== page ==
Data on Tasmanian voters that applied for an express vote at recent elections has been stolen by hackers, the state’s electoral commission has warned.
The commission is one of a growing list of victims of a breach at Spanish web form maker, Typeform, in which hackers were able to exfiltrate a “partial backup” file containing a range of client data.
The Tasmanian Electoral Commission said in a statement that data collected through five forms on its website had been stolen.
“Whilst some of the stolen elector data captured in some of these forms has already been made public, such as candidate statements for a local government by-election, it is believed that the breach also captured name, address, email and date of birth information provided by electors when applying for an express vote at the recent State and Legislative Council elections,” the commission said.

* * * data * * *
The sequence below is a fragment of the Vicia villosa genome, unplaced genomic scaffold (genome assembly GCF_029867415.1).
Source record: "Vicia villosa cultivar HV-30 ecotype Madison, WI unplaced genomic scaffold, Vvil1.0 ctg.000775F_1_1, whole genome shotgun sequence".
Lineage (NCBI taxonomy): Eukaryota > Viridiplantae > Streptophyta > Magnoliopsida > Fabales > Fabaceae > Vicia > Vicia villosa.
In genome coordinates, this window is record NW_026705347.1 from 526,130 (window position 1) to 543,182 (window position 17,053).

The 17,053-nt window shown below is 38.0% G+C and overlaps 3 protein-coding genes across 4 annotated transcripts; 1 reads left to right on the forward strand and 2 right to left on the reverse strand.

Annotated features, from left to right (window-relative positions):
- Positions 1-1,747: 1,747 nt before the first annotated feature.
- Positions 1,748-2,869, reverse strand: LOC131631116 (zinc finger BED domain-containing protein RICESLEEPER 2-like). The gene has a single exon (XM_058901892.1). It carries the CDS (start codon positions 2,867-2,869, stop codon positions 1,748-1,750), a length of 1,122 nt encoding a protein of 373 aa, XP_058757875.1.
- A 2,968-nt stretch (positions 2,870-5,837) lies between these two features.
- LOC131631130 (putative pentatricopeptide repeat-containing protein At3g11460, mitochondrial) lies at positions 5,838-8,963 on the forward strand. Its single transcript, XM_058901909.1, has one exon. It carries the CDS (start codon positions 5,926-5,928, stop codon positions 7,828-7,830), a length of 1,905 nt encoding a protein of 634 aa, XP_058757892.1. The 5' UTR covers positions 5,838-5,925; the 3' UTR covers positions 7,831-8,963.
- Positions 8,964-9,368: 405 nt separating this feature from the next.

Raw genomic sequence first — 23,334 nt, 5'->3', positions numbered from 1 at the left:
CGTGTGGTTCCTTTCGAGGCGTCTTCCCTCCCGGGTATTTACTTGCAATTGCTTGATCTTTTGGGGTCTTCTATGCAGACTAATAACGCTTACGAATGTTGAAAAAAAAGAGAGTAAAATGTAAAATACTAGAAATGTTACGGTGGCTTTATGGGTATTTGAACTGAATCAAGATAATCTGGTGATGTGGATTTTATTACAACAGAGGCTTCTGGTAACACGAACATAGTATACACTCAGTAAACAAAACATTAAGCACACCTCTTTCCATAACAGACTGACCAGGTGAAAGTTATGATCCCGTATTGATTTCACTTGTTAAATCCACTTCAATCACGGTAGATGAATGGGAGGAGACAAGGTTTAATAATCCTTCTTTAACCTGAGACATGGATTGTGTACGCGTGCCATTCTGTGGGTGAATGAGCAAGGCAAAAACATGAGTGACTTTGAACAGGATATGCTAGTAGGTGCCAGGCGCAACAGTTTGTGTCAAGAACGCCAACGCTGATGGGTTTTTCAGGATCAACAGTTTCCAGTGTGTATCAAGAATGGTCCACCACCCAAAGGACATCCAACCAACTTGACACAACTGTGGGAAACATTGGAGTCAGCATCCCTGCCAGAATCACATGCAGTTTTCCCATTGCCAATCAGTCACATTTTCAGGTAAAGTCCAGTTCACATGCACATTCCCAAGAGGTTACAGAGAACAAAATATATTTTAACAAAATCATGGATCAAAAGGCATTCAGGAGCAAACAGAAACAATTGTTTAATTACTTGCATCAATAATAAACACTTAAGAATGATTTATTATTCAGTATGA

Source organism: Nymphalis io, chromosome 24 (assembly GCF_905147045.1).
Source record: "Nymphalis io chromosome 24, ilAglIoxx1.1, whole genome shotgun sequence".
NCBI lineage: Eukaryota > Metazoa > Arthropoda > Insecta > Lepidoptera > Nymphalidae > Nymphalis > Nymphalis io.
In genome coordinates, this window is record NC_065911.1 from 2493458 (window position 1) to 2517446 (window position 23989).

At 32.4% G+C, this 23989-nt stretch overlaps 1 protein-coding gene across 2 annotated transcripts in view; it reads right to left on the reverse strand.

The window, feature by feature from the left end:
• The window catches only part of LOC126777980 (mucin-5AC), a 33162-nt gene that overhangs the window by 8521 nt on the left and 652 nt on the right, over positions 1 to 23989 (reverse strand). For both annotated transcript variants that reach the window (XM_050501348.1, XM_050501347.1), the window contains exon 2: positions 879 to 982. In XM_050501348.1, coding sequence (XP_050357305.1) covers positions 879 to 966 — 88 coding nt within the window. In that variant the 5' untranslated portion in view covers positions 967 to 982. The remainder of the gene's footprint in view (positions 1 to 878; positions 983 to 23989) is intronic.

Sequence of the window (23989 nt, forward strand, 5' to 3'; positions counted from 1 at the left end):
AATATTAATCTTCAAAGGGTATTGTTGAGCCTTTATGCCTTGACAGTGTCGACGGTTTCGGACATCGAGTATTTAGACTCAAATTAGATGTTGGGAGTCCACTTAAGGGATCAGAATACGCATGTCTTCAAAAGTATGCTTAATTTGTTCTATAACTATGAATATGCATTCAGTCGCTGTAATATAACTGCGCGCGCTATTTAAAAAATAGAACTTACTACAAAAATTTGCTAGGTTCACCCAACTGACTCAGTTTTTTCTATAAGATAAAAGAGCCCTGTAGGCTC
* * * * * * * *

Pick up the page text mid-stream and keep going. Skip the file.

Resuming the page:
“The Electoral Commission will be contacting electors that used these services in the coming days to inform them of the breach.”
Express voting offers a chance for constituents to cast their vote via email or fax. It is used when the voter is going to be interstate or overseas, or if they simply live too remotely to get to a polling station.
The commission’s application page points to an online application form that is hosted with Typeform.
Around 4000 voters may have been impacted by the breach, although the exact figure was still unknown, ABC Local reported.
The Electoral Commission apologised for the breach and said it “will re-evaluate its collection procedures and internal security elements around its storage of electoral information for future events”.
It also said the the breach “has no connection” with data held in either the national or state electoral roll.